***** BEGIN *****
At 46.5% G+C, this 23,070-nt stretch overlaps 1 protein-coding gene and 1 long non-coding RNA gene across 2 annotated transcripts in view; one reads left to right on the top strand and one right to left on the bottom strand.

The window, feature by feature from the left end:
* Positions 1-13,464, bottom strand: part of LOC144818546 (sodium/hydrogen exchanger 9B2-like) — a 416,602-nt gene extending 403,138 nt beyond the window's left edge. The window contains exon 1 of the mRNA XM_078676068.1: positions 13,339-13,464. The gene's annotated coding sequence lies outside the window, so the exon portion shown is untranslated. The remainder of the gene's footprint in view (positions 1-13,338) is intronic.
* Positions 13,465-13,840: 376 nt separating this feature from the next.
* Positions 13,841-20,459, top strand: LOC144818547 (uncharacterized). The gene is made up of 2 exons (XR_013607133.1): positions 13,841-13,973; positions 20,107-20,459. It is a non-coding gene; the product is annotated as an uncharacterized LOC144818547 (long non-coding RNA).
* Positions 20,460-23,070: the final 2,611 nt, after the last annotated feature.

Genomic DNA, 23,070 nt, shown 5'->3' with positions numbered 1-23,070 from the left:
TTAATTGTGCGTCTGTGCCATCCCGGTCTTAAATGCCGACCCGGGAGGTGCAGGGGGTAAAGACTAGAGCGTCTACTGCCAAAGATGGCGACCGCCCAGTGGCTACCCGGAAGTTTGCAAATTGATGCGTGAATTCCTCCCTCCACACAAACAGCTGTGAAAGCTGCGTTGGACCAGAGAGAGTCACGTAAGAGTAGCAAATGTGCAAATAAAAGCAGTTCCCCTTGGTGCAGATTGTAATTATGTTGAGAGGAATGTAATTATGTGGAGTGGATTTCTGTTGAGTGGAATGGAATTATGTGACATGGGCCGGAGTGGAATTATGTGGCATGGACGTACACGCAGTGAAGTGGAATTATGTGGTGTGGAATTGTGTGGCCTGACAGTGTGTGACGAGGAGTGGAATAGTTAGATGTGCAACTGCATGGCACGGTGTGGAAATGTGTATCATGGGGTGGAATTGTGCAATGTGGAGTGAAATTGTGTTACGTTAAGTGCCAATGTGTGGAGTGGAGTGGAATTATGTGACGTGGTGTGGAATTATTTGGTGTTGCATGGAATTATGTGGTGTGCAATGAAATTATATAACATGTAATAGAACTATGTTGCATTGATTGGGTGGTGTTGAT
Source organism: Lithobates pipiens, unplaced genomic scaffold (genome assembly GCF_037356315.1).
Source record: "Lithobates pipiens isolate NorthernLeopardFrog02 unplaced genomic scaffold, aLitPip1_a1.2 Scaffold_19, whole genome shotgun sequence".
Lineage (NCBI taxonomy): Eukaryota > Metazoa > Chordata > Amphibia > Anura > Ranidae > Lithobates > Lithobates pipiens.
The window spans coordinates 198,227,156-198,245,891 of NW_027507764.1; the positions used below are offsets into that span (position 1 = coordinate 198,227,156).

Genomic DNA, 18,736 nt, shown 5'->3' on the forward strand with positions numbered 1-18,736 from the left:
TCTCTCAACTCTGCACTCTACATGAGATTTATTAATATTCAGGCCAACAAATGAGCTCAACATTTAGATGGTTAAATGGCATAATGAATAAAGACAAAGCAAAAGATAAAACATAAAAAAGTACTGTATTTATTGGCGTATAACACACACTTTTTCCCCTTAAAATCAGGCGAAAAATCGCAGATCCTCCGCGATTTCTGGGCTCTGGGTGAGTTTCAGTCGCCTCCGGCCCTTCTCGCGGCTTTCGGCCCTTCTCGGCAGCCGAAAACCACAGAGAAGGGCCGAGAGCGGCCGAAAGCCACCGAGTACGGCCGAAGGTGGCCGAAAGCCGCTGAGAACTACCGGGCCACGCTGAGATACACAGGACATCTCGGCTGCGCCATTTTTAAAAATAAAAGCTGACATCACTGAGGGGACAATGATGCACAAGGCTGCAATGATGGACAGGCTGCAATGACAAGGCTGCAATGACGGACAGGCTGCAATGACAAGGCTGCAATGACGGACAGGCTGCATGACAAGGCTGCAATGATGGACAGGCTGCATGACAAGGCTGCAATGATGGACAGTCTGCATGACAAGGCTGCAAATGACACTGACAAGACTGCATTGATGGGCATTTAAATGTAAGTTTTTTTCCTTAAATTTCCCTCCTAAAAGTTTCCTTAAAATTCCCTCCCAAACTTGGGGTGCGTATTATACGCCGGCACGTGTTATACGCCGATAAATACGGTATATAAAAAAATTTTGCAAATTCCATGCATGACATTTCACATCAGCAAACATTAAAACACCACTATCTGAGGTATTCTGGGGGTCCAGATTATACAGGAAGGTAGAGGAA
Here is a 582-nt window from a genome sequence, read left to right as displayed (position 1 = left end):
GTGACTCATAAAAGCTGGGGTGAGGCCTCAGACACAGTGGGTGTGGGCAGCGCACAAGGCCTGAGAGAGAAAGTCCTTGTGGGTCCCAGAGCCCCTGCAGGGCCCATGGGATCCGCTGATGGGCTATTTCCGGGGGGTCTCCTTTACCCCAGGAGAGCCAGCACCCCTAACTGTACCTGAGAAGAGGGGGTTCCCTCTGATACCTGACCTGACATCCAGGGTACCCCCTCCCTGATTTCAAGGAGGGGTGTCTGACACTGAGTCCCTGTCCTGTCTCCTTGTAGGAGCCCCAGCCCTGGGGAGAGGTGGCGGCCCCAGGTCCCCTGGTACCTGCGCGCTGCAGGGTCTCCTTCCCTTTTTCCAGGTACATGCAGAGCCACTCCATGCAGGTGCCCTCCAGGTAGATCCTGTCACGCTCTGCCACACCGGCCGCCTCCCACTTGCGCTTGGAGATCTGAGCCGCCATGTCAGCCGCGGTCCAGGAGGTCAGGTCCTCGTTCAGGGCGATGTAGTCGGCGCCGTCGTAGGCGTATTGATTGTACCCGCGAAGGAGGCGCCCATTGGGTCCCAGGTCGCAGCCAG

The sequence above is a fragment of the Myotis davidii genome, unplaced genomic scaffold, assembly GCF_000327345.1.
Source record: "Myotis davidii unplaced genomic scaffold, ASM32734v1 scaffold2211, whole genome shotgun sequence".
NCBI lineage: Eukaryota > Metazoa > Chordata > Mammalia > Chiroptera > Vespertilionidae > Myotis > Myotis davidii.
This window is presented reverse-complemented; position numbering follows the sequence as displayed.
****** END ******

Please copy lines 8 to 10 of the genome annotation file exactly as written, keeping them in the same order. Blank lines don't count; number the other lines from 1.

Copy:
TTAATTGTGCGTCTGTGCCATCCCGGTCTTAAATGCCGACCCGGGAGGTGCAGGGGGTAAAGACTAGAGCGTCTACTGCCAAAGATGGCGACCGCCCAGTGGCTACCCGGAAGTTTGCAAATTGATGCGTGAATTCCTCCCTCCACACAAACAGCTGTGAAAGCTGCGTTGGACCAGAGAGAGTCACGTAAGAGTAGCAAATGTGCAAATAAAAGCAGTTCCCCTTGGTGCAGATTGTAATTATGTTGAGAGGAATGTAATTATGTGGAGTGGATTTCTGTTGAGTGGAATGGAATTATGTGACATGGGCCGGAGTGGAATTATGTGGCATGGACGTACACGCAGTGAAGTGGAATTATGTGGTGTGGAATTGTGTGGCCTGACAGTGTGTGACGAGGAGTGGAATAGTTAGATGTGCAACTGCATGGCACGGTGTGGAAATGTGTATCATGGGGTGGAATTGTGCAATGTGGAGTGAAATTGTGTTACGTTAAGTGCCAATGTGTGGAGTGGAGTGGAATTATGTGACGTGGTGTGGAATTATTTGGTGTTGCATGGAATTATGTGGTGTGCAATGAAATTATATAACATGTAATAGAACTATGTTGCATTGATTGGGTGGTGTTGAT
Source organism: Lithobates pipiens, unplaced genomic scaffold (genome assembly GCF_037356315.1).
Source record: "Lithobates pipiens isolate NorthernLeopardFrog02 unplaced genomic scaffold, aLitPip1_a1.2 Scaffold_19, whole genome shotgun sequence".